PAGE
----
Oh you mean the sarcastc quip? Please. That statement does not place blame on one ways. If you can't understand even the lowest form of wit then perhaps you should steer away from this entire corner of the internet.

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By Hello (anonymous) | Posted September 30, 2013 at 20:02:33 in reply to Comment 92714

No, it's that Mr. Leach has, in numerous other posts here, argued for making that strip into 2-way traffic. As is demonstrated here, it's too narrow as it is, and only serves to reinforce that not all pieces of asphalt in our city don't need to be 2 way.

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By tragic logic faiure (anonymous) | Posted October 02, 2013 at 13:03:47 in reply to Comment 92809

This incident demonstrates neither of those.

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By SCRAP (anonymous) | Posted September 25, 2013 at 23:36:36

This picture odes not depict Main and Locke, sorry. I am not sure where this picture was taken but it was not at Main and Locke.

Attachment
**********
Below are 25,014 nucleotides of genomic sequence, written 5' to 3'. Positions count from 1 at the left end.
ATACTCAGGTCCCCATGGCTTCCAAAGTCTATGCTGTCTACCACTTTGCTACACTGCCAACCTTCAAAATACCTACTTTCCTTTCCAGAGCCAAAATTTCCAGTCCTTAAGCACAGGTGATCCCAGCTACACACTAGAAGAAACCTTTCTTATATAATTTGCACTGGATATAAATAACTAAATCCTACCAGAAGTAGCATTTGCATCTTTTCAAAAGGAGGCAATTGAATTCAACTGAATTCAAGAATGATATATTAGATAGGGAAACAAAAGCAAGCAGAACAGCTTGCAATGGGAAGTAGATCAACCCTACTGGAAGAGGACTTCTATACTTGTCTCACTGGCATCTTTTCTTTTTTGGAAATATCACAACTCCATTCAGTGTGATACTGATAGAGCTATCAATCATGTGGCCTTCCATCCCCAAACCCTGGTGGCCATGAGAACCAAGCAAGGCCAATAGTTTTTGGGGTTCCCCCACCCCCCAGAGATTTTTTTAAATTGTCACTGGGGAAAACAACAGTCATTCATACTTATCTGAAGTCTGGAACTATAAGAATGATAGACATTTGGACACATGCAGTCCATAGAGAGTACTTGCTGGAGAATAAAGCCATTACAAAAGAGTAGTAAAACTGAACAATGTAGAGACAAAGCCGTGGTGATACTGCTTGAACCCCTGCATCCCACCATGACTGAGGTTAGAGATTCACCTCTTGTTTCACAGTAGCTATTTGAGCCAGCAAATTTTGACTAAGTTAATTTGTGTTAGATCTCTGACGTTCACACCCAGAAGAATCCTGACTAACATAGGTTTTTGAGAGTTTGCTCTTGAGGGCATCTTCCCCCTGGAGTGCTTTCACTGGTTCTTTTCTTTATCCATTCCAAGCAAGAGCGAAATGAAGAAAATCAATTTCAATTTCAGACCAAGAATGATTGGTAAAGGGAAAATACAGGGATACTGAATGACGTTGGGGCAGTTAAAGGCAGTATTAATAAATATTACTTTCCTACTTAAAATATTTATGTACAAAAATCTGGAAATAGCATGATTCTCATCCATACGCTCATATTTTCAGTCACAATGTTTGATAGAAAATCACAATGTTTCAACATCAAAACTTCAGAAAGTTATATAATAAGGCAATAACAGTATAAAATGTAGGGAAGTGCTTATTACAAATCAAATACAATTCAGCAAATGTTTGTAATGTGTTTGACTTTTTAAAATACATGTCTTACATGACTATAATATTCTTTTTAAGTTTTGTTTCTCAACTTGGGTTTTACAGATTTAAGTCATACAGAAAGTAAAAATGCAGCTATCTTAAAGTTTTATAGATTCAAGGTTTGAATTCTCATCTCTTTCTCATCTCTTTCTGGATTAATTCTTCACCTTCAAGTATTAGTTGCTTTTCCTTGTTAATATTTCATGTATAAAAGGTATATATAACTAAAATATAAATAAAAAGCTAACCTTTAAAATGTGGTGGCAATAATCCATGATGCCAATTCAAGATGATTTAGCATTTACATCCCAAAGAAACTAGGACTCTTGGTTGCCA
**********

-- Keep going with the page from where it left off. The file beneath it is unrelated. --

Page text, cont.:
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By S-CRAP (anonymous) | Posted September 29, 2013 at 16:41:37 in reply to Comment 92619

It is Main and Locke. Perhaps you are not as familiar with the city as you think you are. That little strip between Main and King is about 1.5 lanes wide there, then grows out to a narrow 2 lanes.

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By PearlStreet (registered) | Posted September 26, 2013 at 00:13:46 in reply to Comment 92619

Correct, its King and Locke. Locke St is one way (the truck is going the wrong direction). It looks to be one of the few film trucks from their shoot up the road near Hess.